Sport historian scores with writings on hockey
PULLMAN - The key to research treasure was given to John Chi-Kit Wong when he was a doctoral student.
He had planned to write his dissertation on sports organizations of the 1930s. When he contacted the National Hockey League, he got a surprise. The NHL granted him access to its archives of meeting records, letters and contracts.
"It took me three years to go through it all," said Wong, WSU assistant professor of sport management. "It was the first time they gave anyone access to their files, and I don't think anyone else has gotten access since then."
He switched gears and produced a dissertation that became "Lords of the Rinks: The Emergence of the National Hockey League, 1875-1936" (University of Toronto Press, 2005).
The widely quoted book was the first academic treatment of a sport whose history usually has been gleaned, Wong said, "from newspapers at best, and rumors at worst."
Wong has continued his explorations of hockey, most recently as editor of "Coast to Coast: Hockey in Canada to the Second World War" (University of Toronto Press, 2009) and as author of "Entrepreneurship and the Chicago Blackhawks," a chapter in "Sports in Chicago: An Anthology" (edited by Elliot Gorn, University of Illinois Press, 2009).
Wong is a naturalized citizen of Canada, where hockey is a national obsession and the NHL has its roots. He didn't pick up a hockey stick until he moved from his homeland of Hong Kong to British Columbia at age 19. He doesn't claim any talent on the ice and dismisses the notion that he's a hockey expert with a laugh: "Everyone in Canada is a hockey expert."
But Wong has become widely known for his research on the politics of sport organizations, particularly hockey, according to Cathryn Claussen, professor and director of WSU's Sport Management Program. He is also, she added, an excellent teacher.
"Graduating seniors often report that John's courses in organizational theory and behavior of sport organizations, and in event management, were the most challenging ones they took at WSU and the most helpful to them as they completed their internships," Claussen said. "He holds his graduate students to the same high standards."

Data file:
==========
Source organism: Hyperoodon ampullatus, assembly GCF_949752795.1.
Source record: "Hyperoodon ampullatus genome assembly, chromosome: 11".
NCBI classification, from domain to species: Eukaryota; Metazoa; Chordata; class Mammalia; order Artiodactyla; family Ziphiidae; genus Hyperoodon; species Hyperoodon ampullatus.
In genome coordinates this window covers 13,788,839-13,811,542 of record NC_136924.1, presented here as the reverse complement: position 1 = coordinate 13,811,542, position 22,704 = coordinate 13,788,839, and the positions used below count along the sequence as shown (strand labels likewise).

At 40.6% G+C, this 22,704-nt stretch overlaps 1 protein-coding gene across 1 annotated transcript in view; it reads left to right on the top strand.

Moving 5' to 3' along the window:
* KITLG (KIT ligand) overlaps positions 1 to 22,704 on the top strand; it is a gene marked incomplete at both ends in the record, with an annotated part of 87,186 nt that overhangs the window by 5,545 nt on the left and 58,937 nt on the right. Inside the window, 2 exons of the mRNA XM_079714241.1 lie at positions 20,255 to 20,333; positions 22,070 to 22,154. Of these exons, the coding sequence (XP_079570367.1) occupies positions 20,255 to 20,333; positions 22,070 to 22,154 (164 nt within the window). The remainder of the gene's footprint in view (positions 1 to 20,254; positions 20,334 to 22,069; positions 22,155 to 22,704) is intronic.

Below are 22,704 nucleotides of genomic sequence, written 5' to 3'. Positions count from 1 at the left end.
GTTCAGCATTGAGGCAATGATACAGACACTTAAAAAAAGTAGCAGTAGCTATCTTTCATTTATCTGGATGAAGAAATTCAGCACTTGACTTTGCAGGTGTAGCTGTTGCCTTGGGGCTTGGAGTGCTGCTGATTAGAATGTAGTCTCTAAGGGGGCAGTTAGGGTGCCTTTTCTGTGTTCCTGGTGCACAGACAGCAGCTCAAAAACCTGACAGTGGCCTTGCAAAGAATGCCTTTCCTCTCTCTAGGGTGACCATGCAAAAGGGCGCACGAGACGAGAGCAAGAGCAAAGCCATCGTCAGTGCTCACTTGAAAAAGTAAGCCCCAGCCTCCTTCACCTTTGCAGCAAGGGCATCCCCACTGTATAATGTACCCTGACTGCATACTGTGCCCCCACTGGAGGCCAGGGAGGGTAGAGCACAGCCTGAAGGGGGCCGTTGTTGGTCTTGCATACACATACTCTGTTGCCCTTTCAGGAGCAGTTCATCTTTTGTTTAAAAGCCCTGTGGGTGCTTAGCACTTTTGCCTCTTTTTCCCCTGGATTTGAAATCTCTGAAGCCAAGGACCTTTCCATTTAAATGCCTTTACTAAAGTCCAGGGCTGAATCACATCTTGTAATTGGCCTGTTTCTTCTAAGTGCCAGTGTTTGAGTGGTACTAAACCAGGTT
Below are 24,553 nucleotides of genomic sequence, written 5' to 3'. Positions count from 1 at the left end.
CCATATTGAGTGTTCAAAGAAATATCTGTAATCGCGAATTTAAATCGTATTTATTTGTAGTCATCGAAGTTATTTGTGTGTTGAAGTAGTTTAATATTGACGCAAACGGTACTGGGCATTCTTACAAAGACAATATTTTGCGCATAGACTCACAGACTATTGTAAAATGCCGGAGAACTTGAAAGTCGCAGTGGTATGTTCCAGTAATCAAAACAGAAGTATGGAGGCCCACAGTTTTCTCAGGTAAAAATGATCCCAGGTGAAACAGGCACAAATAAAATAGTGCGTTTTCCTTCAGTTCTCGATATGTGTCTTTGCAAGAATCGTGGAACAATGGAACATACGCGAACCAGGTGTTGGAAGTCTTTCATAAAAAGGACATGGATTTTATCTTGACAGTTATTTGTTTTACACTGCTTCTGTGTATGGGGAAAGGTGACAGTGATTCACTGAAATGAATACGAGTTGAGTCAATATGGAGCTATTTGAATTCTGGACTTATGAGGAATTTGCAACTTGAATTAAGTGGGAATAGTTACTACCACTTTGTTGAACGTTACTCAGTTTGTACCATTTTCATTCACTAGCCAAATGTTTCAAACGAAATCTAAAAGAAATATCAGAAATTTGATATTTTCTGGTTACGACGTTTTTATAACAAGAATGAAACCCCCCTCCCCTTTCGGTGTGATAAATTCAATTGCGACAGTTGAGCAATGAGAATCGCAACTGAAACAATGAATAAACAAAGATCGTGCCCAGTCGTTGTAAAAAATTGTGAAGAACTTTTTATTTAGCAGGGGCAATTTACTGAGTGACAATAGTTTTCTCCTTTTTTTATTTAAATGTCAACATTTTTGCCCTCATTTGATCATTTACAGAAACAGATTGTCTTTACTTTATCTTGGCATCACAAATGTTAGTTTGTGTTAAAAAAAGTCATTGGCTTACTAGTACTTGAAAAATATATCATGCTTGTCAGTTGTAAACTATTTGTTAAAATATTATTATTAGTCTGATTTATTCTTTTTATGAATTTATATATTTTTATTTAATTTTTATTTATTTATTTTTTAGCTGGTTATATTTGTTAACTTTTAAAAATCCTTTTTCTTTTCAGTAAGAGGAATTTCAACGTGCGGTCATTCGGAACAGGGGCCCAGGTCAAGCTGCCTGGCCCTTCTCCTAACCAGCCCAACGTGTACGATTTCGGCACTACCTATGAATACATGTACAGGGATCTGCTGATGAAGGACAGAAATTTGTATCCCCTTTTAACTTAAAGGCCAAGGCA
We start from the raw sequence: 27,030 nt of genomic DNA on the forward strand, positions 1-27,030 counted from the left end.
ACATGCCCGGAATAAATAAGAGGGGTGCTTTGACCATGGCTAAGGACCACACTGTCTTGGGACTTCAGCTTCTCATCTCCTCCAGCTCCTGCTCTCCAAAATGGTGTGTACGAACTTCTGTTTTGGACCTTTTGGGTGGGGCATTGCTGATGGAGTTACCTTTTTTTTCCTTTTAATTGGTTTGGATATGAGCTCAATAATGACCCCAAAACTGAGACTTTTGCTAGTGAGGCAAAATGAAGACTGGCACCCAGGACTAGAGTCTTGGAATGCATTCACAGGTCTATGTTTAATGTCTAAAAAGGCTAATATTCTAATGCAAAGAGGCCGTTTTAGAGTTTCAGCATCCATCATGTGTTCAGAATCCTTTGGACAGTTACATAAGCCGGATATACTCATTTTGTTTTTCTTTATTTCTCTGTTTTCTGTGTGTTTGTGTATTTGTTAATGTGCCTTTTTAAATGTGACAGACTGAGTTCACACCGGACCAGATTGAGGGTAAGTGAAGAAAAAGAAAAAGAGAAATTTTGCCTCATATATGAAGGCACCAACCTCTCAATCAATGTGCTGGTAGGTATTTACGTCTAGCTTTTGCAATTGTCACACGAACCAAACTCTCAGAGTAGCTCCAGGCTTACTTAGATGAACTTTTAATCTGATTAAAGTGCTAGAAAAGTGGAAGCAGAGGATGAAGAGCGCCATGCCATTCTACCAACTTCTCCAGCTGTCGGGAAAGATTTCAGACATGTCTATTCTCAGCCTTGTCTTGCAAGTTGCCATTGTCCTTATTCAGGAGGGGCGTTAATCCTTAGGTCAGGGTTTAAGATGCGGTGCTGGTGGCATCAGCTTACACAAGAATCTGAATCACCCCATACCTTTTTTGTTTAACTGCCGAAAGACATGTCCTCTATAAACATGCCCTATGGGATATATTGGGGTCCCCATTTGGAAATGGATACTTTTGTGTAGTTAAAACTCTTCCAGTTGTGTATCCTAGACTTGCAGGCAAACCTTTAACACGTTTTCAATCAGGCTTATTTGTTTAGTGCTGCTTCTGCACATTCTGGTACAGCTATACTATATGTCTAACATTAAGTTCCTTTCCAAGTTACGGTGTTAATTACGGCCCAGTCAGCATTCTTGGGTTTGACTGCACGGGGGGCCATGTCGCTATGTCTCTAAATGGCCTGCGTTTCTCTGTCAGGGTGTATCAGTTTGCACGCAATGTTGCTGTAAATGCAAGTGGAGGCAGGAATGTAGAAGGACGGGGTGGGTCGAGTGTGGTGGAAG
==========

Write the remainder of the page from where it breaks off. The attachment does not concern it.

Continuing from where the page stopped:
Wong studied physical education at the University of British Columbia and earned a master's degree in business administration from Robert Morris University. His University of Maryland Ph.D. is in sport studies.
His career has paralleled a time of increased recognition of sport as a big business. The notion first gained traction in the 1970s, when professional athletes began drawing huge salaries and TV revenue skyrocketed.
"There's still a general feeling that sport is only play - it is pure, you don't need to study it," Wong said. "But the industry is slowly coming around. Managers want to hire someone who is trained, not just someone's kid who needs a job."
WSU's sport management program is part of the College of Education, having grown out of physical education/kinesiology studies in the 1990s. This fall, sport management faculty will begin talks about possibly moving the program to the College of Business.
There is plenty of demand for the courses, Wong said.
"Sports are so pervasive in society. Kids have played, watched, read about sports. A lot of them want to be in the business."
Wong's specialty combines sport, history and business, which he has taught along with courses in management, leadership and marketing. His research interests extend far beyond hockey. In fact, his latest writing project has nothing to do with rinks and gate receipts. Its topic: the marketing of martial arts expert Bruce Lee.